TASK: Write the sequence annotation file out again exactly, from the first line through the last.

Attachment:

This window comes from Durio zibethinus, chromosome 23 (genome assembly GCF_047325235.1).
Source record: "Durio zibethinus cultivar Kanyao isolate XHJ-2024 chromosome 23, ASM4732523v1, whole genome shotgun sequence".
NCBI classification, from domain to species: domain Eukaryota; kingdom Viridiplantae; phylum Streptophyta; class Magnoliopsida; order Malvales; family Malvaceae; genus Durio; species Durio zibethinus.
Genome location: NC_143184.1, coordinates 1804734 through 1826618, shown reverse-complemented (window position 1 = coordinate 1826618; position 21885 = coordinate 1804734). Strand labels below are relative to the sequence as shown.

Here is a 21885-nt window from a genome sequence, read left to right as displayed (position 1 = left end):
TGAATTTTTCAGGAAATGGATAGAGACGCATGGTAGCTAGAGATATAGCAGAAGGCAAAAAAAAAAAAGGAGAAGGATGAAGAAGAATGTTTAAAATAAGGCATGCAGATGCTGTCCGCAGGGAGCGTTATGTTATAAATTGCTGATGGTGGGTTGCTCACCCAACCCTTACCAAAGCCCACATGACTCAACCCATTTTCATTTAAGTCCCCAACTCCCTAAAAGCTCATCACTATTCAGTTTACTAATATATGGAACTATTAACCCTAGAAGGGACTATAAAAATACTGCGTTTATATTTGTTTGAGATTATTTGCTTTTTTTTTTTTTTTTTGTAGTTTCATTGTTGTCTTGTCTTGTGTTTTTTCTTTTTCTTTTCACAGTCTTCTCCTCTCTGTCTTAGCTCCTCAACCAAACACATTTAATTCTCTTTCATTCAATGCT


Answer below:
This window comes from Durio zibethinus, chromosome 23 (genome assembly GCF_047325235.1).
Source record: "Durio zibethinus cultivar Kanyao isolate XHJ-2024 chromosome 23, ASM4732523v1, whole genome shotgun sequence".
NCBI classification, from domain to species: domain Eukaryota; kingdom Viridiplantae; phylum Streptophyta; class Magnoliopsida; order Malvales; family Malvaceae; genus Durio; species Durio zibethinus.
Genome location: NC_143184.1, coordinates 1804734 through 1826618, shown reverse-complemented (window position 1 = coordinate 1826618; position 21885 = coordinate 1804734). Strand labels below are relative to the sequence as shown.

Here is a 21885-nt window from a genome sequence, read left to right as displayed (position 1 = left end):
TGAATTTTTCAGGAAATGGATAGAGACGCATGGTAGCTAGAGATATAGCAGAAGGCAAAAAAAAAAAAGGAGAAGGATGAAGAAGAATGTTTAAAATAAGGCATGCAGATGCTGTCCGCAGGGAGCGTTATGTTATAAATTGCTGATGGTGGGTTGCTCACCCAACCCTTACCAAAGCCCACATGACTCAACCCATTTTCATTTAAGTCCCCAACTCCCTAAAAGCTCATCACTATTCAGTTTACTAATATATGGAACTATTAACCCTAGAAGGGACTATAAAAATACTGCGTTTATATTTGTTTGAGATTATTTGCTTTTTTTTTTTTTTTTTGTAGTTTCATTGTTGTCTTGTCTTGTGTTTTTTCTTTTTCTTTTCACAGTCTTCTCCTCTCTGTCTTAGCTCCTCAACCAAACACATTTAATTCTCTTTCATTCAATGCT